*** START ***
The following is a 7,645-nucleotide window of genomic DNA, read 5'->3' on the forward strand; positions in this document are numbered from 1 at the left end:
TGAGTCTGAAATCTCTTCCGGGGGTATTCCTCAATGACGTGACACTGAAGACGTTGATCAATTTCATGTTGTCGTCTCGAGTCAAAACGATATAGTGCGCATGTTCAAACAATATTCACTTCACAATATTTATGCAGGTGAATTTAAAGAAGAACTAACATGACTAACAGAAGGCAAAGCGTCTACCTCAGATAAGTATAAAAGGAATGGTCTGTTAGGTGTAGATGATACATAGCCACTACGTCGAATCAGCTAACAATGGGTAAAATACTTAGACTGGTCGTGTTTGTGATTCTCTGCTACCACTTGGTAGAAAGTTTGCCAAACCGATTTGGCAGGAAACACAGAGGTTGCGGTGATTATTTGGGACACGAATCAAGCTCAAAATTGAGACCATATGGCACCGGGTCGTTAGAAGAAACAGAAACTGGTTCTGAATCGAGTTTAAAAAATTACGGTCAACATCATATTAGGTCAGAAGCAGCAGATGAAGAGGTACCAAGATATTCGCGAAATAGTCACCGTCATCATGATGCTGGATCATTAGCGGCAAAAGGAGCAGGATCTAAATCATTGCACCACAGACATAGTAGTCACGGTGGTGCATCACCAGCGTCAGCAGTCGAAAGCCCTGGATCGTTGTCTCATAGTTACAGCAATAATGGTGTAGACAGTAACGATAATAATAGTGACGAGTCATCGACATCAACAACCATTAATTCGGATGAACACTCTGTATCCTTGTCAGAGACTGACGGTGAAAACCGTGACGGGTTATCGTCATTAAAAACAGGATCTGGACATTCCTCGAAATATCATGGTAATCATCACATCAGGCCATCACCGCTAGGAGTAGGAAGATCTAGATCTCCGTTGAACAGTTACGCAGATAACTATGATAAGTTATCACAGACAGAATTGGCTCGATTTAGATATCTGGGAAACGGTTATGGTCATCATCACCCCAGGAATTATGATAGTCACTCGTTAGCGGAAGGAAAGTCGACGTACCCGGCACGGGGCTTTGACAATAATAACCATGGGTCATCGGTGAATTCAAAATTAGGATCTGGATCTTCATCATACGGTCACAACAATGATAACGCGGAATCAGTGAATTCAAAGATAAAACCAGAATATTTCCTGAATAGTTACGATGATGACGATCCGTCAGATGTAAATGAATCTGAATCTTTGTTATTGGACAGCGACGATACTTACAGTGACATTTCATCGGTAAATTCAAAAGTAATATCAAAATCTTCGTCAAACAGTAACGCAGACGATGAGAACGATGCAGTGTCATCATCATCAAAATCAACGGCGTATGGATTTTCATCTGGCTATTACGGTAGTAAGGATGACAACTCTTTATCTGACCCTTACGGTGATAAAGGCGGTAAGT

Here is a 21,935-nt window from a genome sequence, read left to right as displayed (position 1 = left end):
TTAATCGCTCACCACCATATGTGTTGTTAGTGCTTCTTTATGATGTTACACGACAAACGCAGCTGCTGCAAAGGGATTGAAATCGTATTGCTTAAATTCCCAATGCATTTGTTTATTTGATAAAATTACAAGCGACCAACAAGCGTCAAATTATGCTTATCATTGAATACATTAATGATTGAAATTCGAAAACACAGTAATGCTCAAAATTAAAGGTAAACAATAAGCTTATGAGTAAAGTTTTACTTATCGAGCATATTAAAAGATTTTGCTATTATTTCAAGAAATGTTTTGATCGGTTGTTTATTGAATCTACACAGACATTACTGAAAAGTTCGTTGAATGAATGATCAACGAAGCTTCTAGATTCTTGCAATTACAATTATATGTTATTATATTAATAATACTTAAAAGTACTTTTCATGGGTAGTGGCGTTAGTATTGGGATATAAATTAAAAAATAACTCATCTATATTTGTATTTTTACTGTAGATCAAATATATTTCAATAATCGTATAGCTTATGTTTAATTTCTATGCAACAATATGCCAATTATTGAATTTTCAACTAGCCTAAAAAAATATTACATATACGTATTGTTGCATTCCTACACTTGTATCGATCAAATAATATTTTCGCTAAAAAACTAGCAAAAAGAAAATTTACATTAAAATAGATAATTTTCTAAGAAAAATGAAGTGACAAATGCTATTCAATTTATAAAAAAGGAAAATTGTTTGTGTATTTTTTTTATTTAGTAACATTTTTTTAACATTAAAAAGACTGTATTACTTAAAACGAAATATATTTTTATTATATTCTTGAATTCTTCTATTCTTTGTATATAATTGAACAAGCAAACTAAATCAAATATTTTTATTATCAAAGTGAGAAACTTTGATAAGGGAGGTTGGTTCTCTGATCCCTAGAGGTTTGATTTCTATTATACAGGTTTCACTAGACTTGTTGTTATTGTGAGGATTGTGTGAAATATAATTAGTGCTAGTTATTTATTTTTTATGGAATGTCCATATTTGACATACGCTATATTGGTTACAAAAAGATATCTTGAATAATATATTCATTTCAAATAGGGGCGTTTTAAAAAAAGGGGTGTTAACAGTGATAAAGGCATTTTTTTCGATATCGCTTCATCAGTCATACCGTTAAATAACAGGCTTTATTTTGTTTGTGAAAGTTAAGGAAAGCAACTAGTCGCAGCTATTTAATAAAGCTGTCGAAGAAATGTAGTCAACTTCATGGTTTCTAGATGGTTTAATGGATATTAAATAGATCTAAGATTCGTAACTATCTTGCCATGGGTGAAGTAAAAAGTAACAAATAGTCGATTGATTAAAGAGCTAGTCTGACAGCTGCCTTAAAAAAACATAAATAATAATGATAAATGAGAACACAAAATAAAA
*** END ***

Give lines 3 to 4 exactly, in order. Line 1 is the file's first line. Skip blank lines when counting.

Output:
Here is a 21,935-nt window from a genome sequence, read left to right as displayed (position 1 = left end):
TTAATCGCTCACCACCATATGTGTTGTTAGTGCTTCTTTATGATGTTACACGACAAACGCAGCTGCTGCAAAGGGATTGAAATCGTATTGCTTAAATTCCCAATGCATTTGTTTATTTGATAAAATTACAAGCGACCAACAAGCGTCAAATTATGCTTATCATTGAATACATTAATGATTGAAATTCGAAAACACAGTAATGCTCAAAATTAAAGGTAAACAATAAGCTTATGAGTAAAGTTTTACTTATCGAGCATATTAAAAGATTTTGCTATTATTTCAAGAAATGTTTTGATCGGTTGTTTATTGAATCTACACAGACATTACTGAAAAGTTCGTTGAATGAATGATCAACGAAGCTTCTAGATTCTTGCAATTACAATTATATGTTATTATATTAATAATACTTAAAAGTACTTTTCATGGGTAGTGGCGTTAGTATTGGGATATAAATTAAAAAATAACTCATCTATATTTGTATTTTTACTGTAGATCAAATATATTTCAATAATCGTATAGCTTATGTTTAATTTCTATGCAACAATATGCCAATTATTGAATTTTCAACTAGCCTAAAAAAATATTACATATACGTATTGTTGCATTCCTACACTTGTATCGATCAAATAATATTTTCGCTAAAAAACTAGCAAAAAGAAAATTTACATTAAAATAGATAATTTTCTAAGAAAAATGAAGTGACAAATGCTATTCAATTTATAAAAAAGGAAAATTGTTTGTGTATTTTTTTTATTTAGTAACATTTTTTTAACATTAAAAAGACTGTATTACTTAAAACGAAATATATTTTTATTATATTCTTGAATTCTTCTATTCTTTGTATATAATTGAACAAGCAAACTAAATCAAATATTTTTATTATCAAAGTGAGAAACTTTGATAAGGGAGGTTGGTTCTCTGATCCCTAGAGGTTTGATTTCTATTATACAGGTTTCACTAGACTTGTTGTTATTGTGAGGATTGTGTGAAATATAATTAGTGCTAGTTATTTATTTTTTATGGAATGTCCATATTTGACATACGCTATATTGGTTACAAAAAGATATCTTGAATAATATATTCATTTCAAATAGGGGCGTTTTAAAAAAAGGGGTGTTAACAGTGATAAAGGCATTTTTTTCGATATCGCTTCATCAGTCATACCGTTAAATAACAGGCTTTATTTTGTTTGTGAAAGTTAAGGAAAGCAACTAGTCGCAGCTATTTAATAAAGCTGTCGAAGAAATGTAGTCAACTTCATGGTTTCTAGATGGTTTAATGGATATTAAATAGATCTAAGATTCGTAACTATCTTGCCATGGGTGAAGTAAAAAGTAACAAATAGTCGATTGATTAAAGAGCTAGTCTGACAGCTGCCTTAAAAAAACATAAATAATAATGATAAATGAGAACACAAAATAAAA